We read the article by Moulton et al and would like to commend them on their excellent study investigating the role of the personal statement in residency applications.1  We agree that the personal statement is an invaluable part of a holistic residency application that is able to convey a unique presentation of the candidate. We also agree with Moulton et al regarding their conclusions that personal statements should be well written, help the applicant stand out, and should demonstrate fit for the program. Similarly, we acknowledge the ubiquitous nature of isomorphism as it relates to the selection process as mentioned by the authors.

We would like to comment on an aspect of the personal statement not broached by Moulton et al. We believe that the personal statement could also be used as a place to explain any deficiencies or obstacles the candidate faced that are not otherwise described in the application. Examples of deficiencies that we recommend candidates discuss, if applicable, are below-average USMLE Step 1, 2 scores, gaps in training, remediation of a course, or legal issues. If an applicant had a family emergency or complicating event around the timing of their testing, it could help explain a poor score, and their personal statement could be used to help shed light onto it. Similarly, if a candidate had to take a year off training, the personal statement should be used to explain this gap. Lastly, if an applicant had prior legal action taken against them, the personal statement could be used as a way to explain the situation as well as their growth from the event. We recognize that these are only a few types of the deficiencies that could be presented to a program director in an application and encourage applicants to describe any significant deficiency in their personal statement to help convey their uniqueness. It is our belief that deficiencies should be discussed with a mentor prior to incorporation into the personal statement so that the applicant's desired message is conveyed in an authentic fashion.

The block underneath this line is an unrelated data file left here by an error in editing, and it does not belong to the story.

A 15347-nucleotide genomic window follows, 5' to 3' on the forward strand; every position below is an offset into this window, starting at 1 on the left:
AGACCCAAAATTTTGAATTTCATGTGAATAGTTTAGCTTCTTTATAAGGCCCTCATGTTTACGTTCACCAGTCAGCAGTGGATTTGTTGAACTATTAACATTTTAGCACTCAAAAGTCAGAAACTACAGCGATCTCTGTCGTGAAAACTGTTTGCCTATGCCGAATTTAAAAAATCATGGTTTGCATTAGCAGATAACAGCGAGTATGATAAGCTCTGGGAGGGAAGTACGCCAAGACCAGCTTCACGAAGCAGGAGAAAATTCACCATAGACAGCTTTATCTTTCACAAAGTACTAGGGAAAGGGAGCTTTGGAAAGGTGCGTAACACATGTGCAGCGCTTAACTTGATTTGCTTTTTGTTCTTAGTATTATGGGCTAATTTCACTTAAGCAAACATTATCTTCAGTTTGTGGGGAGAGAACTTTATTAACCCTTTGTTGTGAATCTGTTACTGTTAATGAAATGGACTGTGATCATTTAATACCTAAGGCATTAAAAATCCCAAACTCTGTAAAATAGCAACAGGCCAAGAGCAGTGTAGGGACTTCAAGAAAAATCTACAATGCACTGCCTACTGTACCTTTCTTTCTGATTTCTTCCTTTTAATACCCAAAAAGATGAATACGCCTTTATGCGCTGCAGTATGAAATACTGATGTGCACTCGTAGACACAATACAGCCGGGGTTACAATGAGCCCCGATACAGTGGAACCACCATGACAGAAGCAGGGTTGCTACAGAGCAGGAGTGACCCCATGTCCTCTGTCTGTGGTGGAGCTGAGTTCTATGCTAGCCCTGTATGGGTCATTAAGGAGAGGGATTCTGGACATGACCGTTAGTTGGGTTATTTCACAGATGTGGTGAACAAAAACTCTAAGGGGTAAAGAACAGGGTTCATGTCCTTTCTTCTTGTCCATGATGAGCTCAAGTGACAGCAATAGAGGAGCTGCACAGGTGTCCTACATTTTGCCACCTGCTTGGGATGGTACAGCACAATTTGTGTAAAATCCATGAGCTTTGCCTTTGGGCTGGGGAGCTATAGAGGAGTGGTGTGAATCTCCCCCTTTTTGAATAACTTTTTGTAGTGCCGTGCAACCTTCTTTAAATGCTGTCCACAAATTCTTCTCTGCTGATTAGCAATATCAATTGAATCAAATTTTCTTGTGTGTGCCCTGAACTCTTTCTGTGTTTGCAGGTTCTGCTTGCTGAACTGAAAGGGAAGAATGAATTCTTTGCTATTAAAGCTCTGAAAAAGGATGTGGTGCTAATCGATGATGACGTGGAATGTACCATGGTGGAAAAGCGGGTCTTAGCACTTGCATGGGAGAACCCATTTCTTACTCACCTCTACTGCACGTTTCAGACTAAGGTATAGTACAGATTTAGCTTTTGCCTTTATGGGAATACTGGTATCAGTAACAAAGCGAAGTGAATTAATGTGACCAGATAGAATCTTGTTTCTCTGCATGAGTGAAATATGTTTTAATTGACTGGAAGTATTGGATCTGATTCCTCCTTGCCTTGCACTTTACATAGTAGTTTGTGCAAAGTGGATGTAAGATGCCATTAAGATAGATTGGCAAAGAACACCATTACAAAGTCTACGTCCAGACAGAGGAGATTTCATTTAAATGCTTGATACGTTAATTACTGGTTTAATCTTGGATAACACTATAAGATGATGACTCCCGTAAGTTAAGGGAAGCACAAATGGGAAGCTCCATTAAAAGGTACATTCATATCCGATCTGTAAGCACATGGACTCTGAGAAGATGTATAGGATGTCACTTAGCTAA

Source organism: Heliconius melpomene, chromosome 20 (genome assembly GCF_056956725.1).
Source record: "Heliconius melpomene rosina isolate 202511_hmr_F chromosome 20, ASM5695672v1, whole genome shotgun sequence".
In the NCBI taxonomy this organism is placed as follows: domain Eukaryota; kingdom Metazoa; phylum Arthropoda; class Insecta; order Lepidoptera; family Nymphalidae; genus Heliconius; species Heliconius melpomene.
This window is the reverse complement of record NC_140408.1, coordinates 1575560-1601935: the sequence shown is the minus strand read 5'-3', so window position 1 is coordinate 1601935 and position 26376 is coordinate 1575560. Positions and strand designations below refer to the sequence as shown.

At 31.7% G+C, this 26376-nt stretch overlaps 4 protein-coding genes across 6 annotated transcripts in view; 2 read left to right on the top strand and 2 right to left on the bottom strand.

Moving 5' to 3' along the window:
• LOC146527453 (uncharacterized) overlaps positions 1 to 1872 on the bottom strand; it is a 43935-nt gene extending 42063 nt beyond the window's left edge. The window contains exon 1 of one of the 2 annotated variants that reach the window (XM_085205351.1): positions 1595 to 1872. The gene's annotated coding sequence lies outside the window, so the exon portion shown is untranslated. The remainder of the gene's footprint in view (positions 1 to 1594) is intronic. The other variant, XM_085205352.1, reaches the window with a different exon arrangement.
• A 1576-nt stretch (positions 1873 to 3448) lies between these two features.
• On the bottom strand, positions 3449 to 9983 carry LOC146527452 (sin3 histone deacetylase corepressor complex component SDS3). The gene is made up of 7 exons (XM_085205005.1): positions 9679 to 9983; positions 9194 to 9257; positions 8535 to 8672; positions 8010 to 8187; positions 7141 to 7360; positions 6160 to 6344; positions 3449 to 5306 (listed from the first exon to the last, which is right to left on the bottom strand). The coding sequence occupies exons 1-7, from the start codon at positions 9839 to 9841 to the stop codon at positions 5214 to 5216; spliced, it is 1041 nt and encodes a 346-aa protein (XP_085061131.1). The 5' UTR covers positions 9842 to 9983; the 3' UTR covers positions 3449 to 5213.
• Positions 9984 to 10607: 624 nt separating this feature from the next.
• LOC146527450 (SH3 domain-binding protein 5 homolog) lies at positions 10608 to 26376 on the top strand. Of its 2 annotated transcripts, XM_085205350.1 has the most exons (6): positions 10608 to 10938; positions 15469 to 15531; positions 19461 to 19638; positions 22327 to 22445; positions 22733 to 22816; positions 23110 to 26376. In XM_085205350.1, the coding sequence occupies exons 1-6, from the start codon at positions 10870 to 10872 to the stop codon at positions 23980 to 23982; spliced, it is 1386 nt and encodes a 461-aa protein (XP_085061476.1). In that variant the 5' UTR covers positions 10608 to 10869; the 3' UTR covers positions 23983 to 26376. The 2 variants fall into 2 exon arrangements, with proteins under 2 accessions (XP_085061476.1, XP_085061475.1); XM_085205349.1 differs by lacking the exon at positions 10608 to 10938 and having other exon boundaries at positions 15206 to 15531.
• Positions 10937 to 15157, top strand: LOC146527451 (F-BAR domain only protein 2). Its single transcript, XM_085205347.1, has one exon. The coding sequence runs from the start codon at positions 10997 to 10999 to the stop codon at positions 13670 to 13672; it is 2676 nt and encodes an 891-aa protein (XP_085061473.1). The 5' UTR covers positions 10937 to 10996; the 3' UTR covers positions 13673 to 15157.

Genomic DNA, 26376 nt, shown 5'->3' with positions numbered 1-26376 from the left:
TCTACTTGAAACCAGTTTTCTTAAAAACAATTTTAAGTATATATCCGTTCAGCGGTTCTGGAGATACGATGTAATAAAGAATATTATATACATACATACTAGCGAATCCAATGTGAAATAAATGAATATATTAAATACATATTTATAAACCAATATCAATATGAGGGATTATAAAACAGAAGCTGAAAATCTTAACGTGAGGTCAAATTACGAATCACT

Program directors may be turning to the personal statement to understand unusual journeys through training or how an applicant overcame challenges. While isomorphism aims to create a diverse group of residents in each class, we feel that the process can be bolstered by elaborating on application deficiencies using the personal statement. We believe this would add a more accurate representation of overcoming adversity.

Making the personal statement “truly personal”: recommendations from a qualitative case study of internal medicine program and associate program directors
J Grad Med Educ